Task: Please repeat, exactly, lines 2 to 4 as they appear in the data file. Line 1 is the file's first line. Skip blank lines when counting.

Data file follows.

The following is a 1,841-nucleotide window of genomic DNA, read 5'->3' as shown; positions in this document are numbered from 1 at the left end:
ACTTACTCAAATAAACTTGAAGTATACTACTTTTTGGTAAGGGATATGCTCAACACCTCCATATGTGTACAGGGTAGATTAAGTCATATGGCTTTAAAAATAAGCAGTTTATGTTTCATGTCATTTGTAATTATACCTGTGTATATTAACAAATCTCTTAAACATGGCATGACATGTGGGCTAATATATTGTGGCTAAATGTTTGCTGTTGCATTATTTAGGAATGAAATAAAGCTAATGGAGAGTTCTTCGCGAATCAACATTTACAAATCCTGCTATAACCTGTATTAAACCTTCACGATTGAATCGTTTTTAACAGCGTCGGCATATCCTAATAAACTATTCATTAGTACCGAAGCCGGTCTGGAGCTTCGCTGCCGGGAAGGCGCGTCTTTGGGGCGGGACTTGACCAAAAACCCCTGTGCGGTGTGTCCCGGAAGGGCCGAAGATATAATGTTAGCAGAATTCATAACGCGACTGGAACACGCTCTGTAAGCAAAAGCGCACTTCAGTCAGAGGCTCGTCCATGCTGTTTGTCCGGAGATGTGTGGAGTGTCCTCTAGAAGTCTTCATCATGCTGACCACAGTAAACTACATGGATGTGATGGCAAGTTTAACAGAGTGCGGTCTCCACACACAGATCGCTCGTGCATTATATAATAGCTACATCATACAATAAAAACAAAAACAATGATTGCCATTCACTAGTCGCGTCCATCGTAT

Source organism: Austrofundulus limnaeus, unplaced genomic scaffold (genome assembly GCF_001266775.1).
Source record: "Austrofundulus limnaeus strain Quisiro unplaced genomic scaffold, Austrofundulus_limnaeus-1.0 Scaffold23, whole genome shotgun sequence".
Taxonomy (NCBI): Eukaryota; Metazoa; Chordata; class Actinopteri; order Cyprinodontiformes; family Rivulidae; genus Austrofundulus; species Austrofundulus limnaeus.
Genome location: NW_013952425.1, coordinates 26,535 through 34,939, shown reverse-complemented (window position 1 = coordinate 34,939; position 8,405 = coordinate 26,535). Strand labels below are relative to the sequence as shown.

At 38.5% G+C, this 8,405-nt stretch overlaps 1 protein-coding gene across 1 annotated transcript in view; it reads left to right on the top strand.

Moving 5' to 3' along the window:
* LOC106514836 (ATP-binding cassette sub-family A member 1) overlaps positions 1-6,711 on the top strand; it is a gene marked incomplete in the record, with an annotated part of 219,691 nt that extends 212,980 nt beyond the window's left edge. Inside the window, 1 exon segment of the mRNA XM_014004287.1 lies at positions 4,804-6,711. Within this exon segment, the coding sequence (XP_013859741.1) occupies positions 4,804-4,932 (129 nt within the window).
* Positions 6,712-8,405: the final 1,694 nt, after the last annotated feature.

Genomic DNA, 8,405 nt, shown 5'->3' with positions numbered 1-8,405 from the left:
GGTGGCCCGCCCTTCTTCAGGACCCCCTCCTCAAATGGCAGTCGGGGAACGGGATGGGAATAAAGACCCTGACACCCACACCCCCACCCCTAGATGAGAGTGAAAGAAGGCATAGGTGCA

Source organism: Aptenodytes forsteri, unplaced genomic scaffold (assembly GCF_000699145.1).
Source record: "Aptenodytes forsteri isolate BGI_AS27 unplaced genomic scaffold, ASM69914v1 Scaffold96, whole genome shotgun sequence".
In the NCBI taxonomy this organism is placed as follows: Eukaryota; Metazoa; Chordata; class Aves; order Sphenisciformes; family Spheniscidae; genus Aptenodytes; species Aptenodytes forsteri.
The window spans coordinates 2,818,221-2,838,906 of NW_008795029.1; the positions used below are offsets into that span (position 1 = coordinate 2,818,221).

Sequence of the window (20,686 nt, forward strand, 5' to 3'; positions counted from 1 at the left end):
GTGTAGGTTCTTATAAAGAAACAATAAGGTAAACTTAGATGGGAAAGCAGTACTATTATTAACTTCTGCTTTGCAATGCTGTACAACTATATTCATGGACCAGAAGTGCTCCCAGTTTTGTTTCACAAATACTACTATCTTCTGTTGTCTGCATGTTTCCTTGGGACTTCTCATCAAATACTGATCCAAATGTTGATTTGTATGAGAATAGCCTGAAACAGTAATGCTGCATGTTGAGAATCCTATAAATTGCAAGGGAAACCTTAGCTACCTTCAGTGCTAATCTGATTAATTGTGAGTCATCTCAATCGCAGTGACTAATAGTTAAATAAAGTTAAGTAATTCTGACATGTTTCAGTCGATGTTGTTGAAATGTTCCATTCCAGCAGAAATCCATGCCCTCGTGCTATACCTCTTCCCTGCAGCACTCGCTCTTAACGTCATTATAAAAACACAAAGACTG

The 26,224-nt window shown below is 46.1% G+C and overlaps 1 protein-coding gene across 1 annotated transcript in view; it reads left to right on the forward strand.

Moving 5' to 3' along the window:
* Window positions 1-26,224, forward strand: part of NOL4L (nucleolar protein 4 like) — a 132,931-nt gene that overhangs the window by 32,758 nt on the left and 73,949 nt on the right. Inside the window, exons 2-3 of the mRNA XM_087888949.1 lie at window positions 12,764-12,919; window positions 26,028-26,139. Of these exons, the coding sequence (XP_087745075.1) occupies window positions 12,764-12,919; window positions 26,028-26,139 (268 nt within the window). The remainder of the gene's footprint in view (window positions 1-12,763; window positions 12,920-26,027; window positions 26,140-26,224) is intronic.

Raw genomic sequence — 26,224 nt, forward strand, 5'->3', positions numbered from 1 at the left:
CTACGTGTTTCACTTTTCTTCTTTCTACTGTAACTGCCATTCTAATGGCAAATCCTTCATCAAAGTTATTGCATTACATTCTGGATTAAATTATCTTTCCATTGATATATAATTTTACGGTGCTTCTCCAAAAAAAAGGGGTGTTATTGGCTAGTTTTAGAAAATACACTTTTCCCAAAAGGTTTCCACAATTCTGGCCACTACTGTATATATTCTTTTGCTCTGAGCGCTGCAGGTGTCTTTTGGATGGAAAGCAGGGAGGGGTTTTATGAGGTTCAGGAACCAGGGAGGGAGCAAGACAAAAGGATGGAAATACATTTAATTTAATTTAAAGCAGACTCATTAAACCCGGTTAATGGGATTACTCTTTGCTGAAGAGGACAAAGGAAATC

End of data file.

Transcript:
ACTTACTCAAATAAACTTGAAGTATACTACTTTTTGGTAAGGGATATGCTCAACACCTCCATATGTGTACAGGGTAGATTAAGTCATATGGCTTTAAAAATAAGCAGTTTATGTTTCATGTCATTTGTAATTATACCTGTGTATATTAACAAATCTCTTAAACATGGCATGACATGTGGGCTAATATATTGTGGCTAAATGTTTGCTGTTGCATTATTTAGGAATGAAATAAAGCTAATGGAGAGTTCTTCGCGAATCAACATTTACAAATCCTGCTATAACCTGTATTAAACCTTCACGATTGAATCGTTTTTAACAGCGTCGGCATATCCTAATAAACTATTCATTAGTACCGAAGCCGGTCTGGAGCTTCGCTGCCGGGAAGGCGCGTCTTTGGGGCGGGACTTGACCAAAAACCCCTGTGCGGTGTGTCCCGGAAGGGCCGAAGATATAATGTTAGCAGAATTCATAACGCGACTGGAACACGCTCTGTAAGCAAAAGCGCACTTCAGTCAGAGGCTCGTCCATGCTGTTTGTCCGGAGATGTGTGGAGTGTCCTCTAGAAGTCTTCATCATGCTGACCACAGTAAACTACATGGATGTGATGGCAAGTTTAACAGAGTGCGGTCTCCACACACAGATCGCTCGTGCATTATATAATAGCTACATCATACAATAAAAACAAAAACAATGATTGCCATTCACTAGTCGCGTCCATCGTAT

Source organism: Austrofundulus limnaeus, unplaced genomic scaffold (genome assembly GCF_001266775.1).
Source record: "Austrofundulus limnaeus strain Quisiro unplaced genomic scaffold, Austrofundulus_limnaeus-1.0 Scaffold23, whole genome shotgun sequence".